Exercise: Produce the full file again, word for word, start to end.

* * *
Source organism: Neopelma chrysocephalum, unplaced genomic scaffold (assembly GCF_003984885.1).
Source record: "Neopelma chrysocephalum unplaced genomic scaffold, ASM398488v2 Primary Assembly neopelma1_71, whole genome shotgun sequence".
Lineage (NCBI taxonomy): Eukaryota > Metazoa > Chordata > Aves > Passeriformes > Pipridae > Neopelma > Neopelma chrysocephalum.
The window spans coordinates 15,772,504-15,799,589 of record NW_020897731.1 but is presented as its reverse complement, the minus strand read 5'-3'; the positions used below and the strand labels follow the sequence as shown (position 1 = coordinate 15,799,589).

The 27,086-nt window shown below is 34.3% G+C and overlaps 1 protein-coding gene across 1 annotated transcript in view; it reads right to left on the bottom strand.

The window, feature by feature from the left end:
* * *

Source organism: Neopelma chrysocephalum, unplaced genomic scaffold (assembly GCF_003984885.1).
Source record: "Neopelma chrysocephalum unplaced genomic scaffold, ASM398488v2 Primary Assembly neopelma1_71, whole genome shotgun sequence".
Lineage (NCBI taxonomy): Eukaryota > Metazoa > Chordata > Aves > Passeriformes > Pipridae > Neopelma > Neopelma chrysocephalum.
The window spans coordinates 15,772,504-15,799,589 of record NW_020897731.1 but is presented as its reverse complement, the minus strand read 5'-3'; the positions used below and the strand labels follow the sequence as shown (position 1 = coordinate 15,799,589).

The 27,086-nt window shown below is 34.3% G+C and overlaps 1 protein-coding gene across 1 annotated transcript in view; it reads right to left on the bottom strand.

The window, feature by feature from the left end: